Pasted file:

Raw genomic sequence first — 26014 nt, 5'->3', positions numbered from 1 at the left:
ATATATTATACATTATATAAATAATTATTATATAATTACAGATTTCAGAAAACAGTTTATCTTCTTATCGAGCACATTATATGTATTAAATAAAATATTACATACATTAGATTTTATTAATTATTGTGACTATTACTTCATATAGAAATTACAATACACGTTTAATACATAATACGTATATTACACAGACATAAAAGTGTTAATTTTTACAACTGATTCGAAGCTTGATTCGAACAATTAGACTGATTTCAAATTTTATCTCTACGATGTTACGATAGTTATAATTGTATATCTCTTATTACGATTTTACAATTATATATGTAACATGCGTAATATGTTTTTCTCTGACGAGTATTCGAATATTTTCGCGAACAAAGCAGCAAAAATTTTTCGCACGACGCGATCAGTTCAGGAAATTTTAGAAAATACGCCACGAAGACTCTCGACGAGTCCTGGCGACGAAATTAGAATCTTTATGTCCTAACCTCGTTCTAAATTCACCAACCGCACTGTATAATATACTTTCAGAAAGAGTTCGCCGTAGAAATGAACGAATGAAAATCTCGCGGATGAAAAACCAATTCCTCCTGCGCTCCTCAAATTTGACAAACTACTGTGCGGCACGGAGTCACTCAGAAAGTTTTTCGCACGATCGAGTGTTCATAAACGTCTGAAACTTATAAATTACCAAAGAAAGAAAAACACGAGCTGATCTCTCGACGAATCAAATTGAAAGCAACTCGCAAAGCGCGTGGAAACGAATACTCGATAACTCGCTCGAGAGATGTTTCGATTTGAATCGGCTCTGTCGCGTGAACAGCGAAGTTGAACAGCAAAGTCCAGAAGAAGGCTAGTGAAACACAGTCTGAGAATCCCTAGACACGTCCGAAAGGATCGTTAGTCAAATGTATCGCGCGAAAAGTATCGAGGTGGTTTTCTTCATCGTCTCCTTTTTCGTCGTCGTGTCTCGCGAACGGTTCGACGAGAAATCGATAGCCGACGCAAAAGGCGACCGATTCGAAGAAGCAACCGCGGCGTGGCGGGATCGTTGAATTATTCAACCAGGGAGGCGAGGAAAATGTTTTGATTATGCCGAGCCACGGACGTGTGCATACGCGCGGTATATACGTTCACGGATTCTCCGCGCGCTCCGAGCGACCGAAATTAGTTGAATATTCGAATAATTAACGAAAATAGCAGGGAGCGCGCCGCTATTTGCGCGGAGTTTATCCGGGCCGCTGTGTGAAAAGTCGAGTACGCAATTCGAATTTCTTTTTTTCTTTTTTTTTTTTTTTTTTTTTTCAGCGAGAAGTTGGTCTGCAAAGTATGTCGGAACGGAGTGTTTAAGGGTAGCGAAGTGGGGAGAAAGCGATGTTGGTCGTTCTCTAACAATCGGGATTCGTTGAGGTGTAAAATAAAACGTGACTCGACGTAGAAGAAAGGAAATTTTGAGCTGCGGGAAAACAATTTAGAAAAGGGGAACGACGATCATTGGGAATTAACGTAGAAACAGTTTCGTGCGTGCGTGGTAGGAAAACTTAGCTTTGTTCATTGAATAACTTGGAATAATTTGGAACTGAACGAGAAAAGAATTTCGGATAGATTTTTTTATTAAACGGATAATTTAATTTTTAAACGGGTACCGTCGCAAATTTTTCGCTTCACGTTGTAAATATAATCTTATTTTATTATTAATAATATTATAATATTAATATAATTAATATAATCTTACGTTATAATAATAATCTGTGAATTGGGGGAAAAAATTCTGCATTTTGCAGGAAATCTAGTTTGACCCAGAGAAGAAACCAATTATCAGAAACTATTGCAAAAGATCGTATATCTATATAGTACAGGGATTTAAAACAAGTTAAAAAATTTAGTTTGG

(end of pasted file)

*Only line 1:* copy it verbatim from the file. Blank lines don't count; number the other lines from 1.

Raw genomic sequence first — 26014 nt, 5'->3', positions numbered from 1 at the left: